Many of them were smart about certain specific topics, and then would try to argue that their smartness about those specific topics translated to smartness about everything.
My job was to deal with things that many people considered to be not-smart: regulations written years ago about how products were to be tested and built, written by people who didn’t know what we’d be trying to make today, applying those regulations to products jammed into a particular set of rules by people who had to find somewhere to put the product and that was the place in the regulatory universe it fit least badly.
But meeting those regulations was part of what made us able to sell those products, and selling those products was what kept the company in business and us employees paid to work there.
I learned not to worry about whether my place in the world was “smart” or not, or “higher IQ” or not, but whether I was doing the job I needed to do so everyone else could do their jobs.
In my own life, I’ve had a few people tell me I inspired them. I have at least one friend who said being friends with me changed his life and likely saved his life. This is probably true — that friend was on a path that likely would have led to a lot of tragedy when I met him; realizing that he was looking to me as an example and my own decision to try to be as good an example as I could be for him, as well as his friendship and the fun times we had together and his faith in me, all changed my life for the better. In an occurrence that is baffling, surprising, flattering and a little bit frightening when it happens, I’ve had a couple friends tell me they consider my presence in their life a gift from God.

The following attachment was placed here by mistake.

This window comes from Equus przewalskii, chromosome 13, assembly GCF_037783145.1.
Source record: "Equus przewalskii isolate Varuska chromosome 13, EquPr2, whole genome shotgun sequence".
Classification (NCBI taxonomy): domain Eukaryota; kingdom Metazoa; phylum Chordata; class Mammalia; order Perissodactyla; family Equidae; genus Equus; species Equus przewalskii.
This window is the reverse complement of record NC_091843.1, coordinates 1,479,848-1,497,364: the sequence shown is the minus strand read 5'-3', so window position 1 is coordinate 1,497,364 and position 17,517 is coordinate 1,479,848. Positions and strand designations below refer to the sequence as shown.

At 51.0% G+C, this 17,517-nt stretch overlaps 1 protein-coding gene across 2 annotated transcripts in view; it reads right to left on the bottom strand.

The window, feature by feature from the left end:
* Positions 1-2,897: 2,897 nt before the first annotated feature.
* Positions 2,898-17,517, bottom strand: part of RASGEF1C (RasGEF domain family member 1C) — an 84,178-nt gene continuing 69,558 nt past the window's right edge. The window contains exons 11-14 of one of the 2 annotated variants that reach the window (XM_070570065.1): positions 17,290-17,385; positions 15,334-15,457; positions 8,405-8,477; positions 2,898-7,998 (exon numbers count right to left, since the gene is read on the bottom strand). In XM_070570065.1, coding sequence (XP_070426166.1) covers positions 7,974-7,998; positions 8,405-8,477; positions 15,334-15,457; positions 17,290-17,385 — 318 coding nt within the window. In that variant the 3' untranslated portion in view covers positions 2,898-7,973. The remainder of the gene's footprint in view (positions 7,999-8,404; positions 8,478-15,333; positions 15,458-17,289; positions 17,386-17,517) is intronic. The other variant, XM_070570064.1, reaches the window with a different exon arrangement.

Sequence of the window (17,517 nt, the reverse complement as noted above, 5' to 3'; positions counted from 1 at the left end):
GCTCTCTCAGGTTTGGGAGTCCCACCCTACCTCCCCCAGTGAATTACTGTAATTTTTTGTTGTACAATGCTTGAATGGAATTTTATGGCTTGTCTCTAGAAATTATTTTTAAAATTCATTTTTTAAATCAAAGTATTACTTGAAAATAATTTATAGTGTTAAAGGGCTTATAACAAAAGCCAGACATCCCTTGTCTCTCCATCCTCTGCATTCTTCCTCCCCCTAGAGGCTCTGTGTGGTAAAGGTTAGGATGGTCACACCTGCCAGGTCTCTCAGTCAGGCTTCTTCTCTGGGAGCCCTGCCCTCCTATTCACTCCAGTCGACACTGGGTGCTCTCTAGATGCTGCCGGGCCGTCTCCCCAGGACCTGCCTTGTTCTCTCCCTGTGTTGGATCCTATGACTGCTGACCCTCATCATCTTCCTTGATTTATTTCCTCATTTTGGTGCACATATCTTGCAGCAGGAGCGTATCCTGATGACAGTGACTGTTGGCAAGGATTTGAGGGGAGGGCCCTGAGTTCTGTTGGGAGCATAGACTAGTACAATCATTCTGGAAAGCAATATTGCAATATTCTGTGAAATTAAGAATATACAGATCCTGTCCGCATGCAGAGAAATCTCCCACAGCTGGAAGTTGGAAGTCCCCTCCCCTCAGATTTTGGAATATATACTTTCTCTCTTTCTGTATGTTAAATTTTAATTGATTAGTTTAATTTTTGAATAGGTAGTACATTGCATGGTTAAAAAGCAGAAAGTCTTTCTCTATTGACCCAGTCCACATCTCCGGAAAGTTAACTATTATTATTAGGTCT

For all the reasons people have said those things to to me, it’s not been because I have high reading comprehension, am really good at math, or anything else that has gotten me pieces of paper saying how smart I am.
I would consider myself least skilled, least naturally talented, and weakest in dealing with people. Much of the time, I have no idea what to do with other people except try my best, try to treat them as I would wish to be treated, and try as much as I can stand to say what I mean and mean what I say. I don’t even feel particularly smart or high-IQ writing down those rules. I found through bitter and painful experience that if I try to live by those rules, less things go wrong and when they do go wrong I spend less time beating myself up over what-ifs and coulda-shoulda-wouldas.
There’s a whole other post I might write about what “smart” does and doesn’t do, both for the “smart” person and for those interacting with them.
But my point in this post was to say it matters far more what you do with what you have, than how what you have measures up against other people’s definition of “IQ” or “smart”.
Coincidentally, I see a column on the Mises Institute by Matthew McCaffrey making the same point about college educations being used as official indicators of “smart” or “knowledgeable” or “qualified to give their opinion” or “someone the public should be listening to” (https://mises.org/blog/political-left%E2%80%99s-shmoo-theory-education)